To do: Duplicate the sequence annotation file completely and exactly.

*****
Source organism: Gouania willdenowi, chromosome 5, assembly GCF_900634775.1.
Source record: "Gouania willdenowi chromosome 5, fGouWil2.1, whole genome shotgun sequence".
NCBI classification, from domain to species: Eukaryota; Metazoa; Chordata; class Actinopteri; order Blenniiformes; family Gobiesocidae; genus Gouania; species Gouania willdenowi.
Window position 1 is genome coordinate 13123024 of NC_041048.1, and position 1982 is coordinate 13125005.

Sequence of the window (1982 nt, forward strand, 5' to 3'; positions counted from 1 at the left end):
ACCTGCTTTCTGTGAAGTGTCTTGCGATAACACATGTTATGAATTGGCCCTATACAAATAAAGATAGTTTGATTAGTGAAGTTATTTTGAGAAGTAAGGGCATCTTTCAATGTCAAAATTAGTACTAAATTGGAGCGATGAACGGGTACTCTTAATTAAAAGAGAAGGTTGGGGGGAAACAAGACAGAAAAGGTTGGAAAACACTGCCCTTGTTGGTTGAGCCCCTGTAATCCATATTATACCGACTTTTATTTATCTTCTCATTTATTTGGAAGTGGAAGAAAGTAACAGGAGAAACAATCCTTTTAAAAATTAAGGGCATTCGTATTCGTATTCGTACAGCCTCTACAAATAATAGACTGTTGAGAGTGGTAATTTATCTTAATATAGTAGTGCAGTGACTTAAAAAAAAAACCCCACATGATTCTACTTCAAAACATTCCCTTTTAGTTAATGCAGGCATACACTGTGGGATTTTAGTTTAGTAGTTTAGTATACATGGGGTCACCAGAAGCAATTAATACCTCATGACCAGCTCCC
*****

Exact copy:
Source organism: Gouania willdenowi, chromosome 5, assembly GCF_900634775.1.
Source record: "Gouania willdenowi chromosome 5, fGouWil2.1, whole genome shotgun sequence".
NCBI classification, from domain to species: Eukaryota; Metazoa; Chordata; class Actinopteri; order Blenniiformes; family Gobiesocidae; genus Gouania; species Gouania willdenowi.
Window position 1 is genome coordinate 13123024 of NC_041048.1, and position 1982 is coordinate 13125005.

Sequence of the window (1982 nt, forward strand, 5' to 3'; positions counted from 1 at the left end):
ACCTGCTTTCTGTGAAGTGTCTTGCGATAACACATGTTATGAATTGGCCCTATACAAATAAAGATAGTTTGATTAGTGAAGTTATTTTGAGAAGTAAGGGCATCTTTCAATGTCAAAATTAGTACTAAATTGGAGCGATGAACGGGTACTCTTAATTAAAAGAGAAGGTTGGGGGGAAACAAGACAGAAAAGGTTGGAAAACACTGCCCTTGTTGGTTGAGCCCCTGTAATCCATATTATACCGACTTTTATTTATCTTCTCATTTATTTGGAAGTGGAAGAAAGTAACAGGAGAAACAATCCTTTTAAAAATTAAGGGCATTCGTATTCGTATTCGTACAGCCTCTACAAATAATAGACTGTTGAGAGTGGTAATTTATCTTAATATAGTAGTGCAGTGACTTAAAAAAAAAACCCCACATGATTCTACTTCAAAACATTCCCTTTTAGTTAATGCAGGCATACACTGTGGGATTTTAGTTTAGTAGTTTAGTATACATGGGGTCACCAGAAGCAATTAATACCTCATGACCAGCTCCC